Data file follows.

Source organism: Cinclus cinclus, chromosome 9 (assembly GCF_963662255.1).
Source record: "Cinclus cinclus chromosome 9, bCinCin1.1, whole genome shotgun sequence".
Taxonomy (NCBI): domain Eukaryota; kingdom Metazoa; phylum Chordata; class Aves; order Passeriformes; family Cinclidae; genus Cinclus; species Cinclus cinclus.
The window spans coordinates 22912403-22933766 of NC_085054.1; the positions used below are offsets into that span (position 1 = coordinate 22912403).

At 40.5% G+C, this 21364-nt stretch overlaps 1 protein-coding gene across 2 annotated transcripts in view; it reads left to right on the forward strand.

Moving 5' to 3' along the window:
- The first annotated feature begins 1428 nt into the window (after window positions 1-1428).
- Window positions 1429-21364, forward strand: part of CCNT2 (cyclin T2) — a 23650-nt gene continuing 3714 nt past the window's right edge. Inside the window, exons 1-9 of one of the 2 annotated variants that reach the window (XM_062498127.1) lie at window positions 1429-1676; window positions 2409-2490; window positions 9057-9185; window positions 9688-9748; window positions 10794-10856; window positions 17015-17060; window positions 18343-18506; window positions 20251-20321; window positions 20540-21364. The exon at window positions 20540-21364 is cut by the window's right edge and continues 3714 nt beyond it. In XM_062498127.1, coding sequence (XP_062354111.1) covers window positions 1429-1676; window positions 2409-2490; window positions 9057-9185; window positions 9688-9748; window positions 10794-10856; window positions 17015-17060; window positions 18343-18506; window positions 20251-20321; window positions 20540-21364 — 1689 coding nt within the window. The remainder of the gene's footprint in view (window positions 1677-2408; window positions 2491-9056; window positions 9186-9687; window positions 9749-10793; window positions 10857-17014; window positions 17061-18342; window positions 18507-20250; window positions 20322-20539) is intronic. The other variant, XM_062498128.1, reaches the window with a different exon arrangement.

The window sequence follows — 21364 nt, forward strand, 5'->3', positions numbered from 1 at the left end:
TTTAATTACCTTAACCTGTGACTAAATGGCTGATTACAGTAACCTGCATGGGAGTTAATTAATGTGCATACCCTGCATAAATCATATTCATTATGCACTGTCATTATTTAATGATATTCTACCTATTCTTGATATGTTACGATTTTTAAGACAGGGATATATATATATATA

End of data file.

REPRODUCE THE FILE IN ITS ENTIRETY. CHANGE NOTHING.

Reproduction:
Source organism: Cinclus cinclus, chromosome 9 (assembly GCF_963662255.1).
Source record: "Cinclus cinclus chromosome 9, bCinCin1.1, whole genome shotgun sequence".
Taxonomy (NCBI): domain Eukaryota; kingdom Metazoa; phylum Chordata; class Aves; order Passeriformes; family Cinclidae; genus Cinclus; species Cinclus cinclus.
The window spans coordinates 22912403-22933766 of NC_085054.1; the positions used below are offsets into that span (position 1 = coordinate 22912403).

At 40.5% G+C, this 21364-nt stretch overlaps 1 protein-coding gene across 2 annotated transcripts in view; it reads left to right on the forward strand.

Moving 5' to 3' along the window:
- The first annotated feature begins 1428 nt into the window (after window positions 1-1428).
- Window positions 1429-21364, forward strand: part of CCNT2 (cyclin T2) — a 23650-nt gene continuing 3714 nt past the window's right edge. Inside the window, exons 1-9 of one of the 2 annotated variants that reach the window (XM_062498127.1) lie at window positions 1429-1676; window positions 2409-2490; window positions 9057-9185; window positions 9688-9748; window positions 10794-10856; window positions 17015-17060; window positions 18343-18506; window positions 20251-20321; window positions 20540-21364. The exon at window positions 20540-21364 is cut by the window's right edge and continues 3714 nt beyond it. In XM_062498127.1, coding sequence (XP_062354111.1) covers window positions 1429-1676; window positions 2409-2490; window positions 9057-9185; window positions 9688-9748; window positions 10794-10856; window positions 17015-17060; window positions 18343-18506; window positions 20251-20321; window positions 20540-21364 — 1689 coding nt within the window. The remainder of the gene's footprint in view (window positions 1677-2408; window positions 2491-9056; window positions 9186-9687; window positions 9749-10793; window positions 10857-17014; window positions 17061-18342; window positions 18507-20250; window positions 20322-20539) is intronic. The other variant, XM_062498128.1, reaches the window with a different exon arrangement.

The window sequence follows — 21364 nt, forward strand, 5'->3', positions numbered from 1 at the left end:
TTTAATTACCTTAACCTGTGACTAAATGGCTGATTACAGTAACCTGCATGGGAGTTAATTAATGTGCATACCCTGCATAAATCATATTCATTATGCACTGTCATTATTTAATGATATTCTACCTATTCTTGATATGTTACGATTTTTAAGACAGGGATATATATATATATA